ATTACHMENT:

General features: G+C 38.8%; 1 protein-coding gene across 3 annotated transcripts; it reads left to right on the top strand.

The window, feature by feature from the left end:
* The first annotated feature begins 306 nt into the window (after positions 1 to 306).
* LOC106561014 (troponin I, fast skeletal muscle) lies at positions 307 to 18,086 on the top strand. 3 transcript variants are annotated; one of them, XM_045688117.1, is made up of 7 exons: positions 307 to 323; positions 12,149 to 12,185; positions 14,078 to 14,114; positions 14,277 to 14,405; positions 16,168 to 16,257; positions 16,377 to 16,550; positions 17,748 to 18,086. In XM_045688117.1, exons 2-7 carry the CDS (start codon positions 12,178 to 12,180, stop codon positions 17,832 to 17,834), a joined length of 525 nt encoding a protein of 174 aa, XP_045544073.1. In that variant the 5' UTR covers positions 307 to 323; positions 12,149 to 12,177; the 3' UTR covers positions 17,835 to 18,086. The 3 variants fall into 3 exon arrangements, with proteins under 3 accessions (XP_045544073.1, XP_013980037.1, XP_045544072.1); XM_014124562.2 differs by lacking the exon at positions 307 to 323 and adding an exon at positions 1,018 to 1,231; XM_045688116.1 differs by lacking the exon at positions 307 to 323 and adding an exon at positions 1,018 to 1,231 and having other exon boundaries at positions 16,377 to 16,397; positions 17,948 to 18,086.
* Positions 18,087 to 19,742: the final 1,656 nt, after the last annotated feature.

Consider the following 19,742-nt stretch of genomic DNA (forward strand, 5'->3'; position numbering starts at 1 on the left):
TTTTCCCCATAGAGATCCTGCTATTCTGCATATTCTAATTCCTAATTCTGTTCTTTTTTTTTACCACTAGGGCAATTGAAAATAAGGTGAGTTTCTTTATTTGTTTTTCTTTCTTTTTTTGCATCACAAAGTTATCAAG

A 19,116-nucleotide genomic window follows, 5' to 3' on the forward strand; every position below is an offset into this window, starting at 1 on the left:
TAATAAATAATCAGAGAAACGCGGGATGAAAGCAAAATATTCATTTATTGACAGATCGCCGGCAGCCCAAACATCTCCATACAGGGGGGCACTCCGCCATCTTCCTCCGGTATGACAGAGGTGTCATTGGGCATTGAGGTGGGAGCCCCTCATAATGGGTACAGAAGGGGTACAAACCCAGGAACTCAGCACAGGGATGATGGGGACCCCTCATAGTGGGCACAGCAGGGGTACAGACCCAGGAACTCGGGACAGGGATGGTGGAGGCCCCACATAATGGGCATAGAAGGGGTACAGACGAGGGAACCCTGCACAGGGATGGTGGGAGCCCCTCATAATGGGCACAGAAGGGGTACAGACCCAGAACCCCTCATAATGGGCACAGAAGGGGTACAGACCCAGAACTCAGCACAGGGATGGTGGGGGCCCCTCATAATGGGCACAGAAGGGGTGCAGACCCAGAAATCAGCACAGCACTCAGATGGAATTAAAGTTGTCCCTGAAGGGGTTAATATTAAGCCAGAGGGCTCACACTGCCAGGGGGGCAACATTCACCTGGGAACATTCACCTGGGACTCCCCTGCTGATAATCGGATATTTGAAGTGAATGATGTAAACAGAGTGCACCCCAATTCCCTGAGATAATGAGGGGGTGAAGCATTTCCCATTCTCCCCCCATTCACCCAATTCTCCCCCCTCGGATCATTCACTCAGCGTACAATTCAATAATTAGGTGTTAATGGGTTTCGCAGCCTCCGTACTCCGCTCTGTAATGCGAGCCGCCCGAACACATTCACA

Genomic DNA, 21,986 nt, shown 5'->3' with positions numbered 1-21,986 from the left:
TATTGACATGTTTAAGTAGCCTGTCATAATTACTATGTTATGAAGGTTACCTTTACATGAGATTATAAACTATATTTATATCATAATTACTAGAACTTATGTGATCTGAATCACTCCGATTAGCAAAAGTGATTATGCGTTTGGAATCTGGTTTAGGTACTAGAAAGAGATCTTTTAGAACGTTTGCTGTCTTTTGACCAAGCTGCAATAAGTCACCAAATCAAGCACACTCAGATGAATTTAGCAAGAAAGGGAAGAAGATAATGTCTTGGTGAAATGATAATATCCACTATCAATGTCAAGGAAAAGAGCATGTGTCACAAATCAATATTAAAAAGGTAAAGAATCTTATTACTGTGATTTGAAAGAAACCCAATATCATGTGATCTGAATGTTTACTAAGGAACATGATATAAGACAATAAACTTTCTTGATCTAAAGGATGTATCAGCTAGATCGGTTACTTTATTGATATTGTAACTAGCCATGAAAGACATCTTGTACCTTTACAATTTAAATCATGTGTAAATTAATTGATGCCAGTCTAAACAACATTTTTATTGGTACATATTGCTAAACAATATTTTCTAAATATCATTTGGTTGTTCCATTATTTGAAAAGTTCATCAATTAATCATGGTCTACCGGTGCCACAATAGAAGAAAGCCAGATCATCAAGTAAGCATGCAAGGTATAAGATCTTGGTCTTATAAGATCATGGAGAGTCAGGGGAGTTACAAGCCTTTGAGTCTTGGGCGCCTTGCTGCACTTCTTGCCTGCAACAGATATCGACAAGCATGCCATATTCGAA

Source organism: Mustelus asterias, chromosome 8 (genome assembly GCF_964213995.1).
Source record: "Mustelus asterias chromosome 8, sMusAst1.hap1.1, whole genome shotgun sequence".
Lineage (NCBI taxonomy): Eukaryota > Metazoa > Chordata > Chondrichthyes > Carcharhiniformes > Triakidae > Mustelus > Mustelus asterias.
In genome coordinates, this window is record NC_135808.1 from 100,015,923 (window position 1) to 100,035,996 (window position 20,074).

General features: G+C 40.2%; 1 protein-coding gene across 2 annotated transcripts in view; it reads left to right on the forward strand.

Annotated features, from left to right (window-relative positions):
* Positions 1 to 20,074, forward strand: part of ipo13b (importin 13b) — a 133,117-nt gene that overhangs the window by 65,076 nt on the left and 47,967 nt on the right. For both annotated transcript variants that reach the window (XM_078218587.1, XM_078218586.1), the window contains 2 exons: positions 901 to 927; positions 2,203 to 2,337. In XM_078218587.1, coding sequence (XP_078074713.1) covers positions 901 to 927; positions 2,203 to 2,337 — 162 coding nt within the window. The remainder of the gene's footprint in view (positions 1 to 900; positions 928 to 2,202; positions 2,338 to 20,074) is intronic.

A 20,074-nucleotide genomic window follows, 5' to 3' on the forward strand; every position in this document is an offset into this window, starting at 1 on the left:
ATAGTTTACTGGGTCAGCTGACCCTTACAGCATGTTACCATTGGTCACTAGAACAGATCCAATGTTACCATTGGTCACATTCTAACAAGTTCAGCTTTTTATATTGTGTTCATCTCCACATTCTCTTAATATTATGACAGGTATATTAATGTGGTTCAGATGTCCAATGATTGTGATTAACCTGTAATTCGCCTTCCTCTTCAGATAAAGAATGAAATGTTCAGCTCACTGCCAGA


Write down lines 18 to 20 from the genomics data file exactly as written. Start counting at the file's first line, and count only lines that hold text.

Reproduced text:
* Positions 1 to 20,074, forward strand: part of ipo13b (importin 13b) — a 133,117-nt gene that overhangs the window by 65,076 nt on the left and 47,967 nt on the right. For both annotated transcript variants that reach the window (XM_078218587.1, XM_078218586.1), the window contains 2 exons: positions 901 to 927; positions 2,203 to 2,337. In XM_078218587.1, coding sequence (XP_078074713.1) covers positions 901 to 927; positions 2,203 to 2,337 — 162 coding nt within the window. The remainder of the gene's footprint in view (positions 1 to 900; positions 928 to 2,202; positions 2,338 to 20,074) is intronic.

A 20,074-nucleotide genomic window follows, 5' to 3' on the forward strand; every position in this document is an offset into this window, starting at 1 on the left:
ATAGTTTACTGGGTCAGCTGACCCTTACAGCATGTTACCATTGGTCACTAGAACAGATCCAATGTTACCATTGGTCACATTCTAACAAGTTCAGCTTTTTATATTGTGTTCATCTCCACATTCTCTTAATATTATGACAGGTATATTAATGTGGTTCAGATGTCCAATGATTGTGATTAACCTGTAATTCGCCTTCCTCTTCAGATAAAGAATGAAATGTTCAGCTCACTGCCAGA